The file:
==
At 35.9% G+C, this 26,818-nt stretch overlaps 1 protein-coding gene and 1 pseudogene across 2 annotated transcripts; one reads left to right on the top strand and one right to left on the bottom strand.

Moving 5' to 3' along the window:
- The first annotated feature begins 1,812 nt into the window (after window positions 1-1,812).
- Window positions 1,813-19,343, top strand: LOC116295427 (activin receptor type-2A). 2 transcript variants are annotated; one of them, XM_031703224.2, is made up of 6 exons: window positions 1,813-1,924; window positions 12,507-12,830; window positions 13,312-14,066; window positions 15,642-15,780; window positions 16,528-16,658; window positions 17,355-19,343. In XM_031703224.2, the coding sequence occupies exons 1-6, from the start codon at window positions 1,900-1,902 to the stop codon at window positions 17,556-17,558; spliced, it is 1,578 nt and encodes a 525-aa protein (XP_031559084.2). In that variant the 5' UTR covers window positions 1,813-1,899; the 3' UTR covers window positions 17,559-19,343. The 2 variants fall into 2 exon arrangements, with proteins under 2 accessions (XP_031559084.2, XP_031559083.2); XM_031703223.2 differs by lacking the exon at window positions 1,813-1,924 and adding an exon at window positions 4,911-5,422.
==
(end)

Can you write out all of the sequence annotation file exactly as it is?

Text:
At 35.9% G+C, this 26,818-nt stretch overlaps 1 protein-coding gene and 1 pseudogene across 2 annotated transcripts; one reads left to right on the top strand and one right to left on the bottom strand.

Moving 5' to 3' along the window:
- The first annotated feature begins 1,812 nt into the window (after window positions 1-1,812).
- Window positions 1,813-19,343, top strand: LOC116295427 (activin receptor type-2A). 2 transcript variants are annotated; one of them, XM_031703224.2, is made up of 6 exons: window positions 1,813-1,924; window positions 12,507-12,830; window positions 13,312-14,066; window positions 15,642-15,780; window positions 16,528-16,658; window positions 17,355-19,343. In XM_031703224.2, the coding sequence occupies exons 1-6, from the start codon at window positions 1,900-1,902 to the stop codon at window positions 17,556-17,558; spliced, it is 1,578 nt and encodes a 525-aa protein (XP_031559084.2). In that variant the 5' UTR covers window positions 1,813-1,899; the 3' UTR covers window positions 17,559-19,343. The 2 variants fall into 2 exon arrangements, with proteins under 2 accessions (XP_031559084.2, XP_031559083.2); XM_031703223.2 differs by lacking the exon at window positions 1,813-1,924 and adding an exon at window positions 4,911-5,422.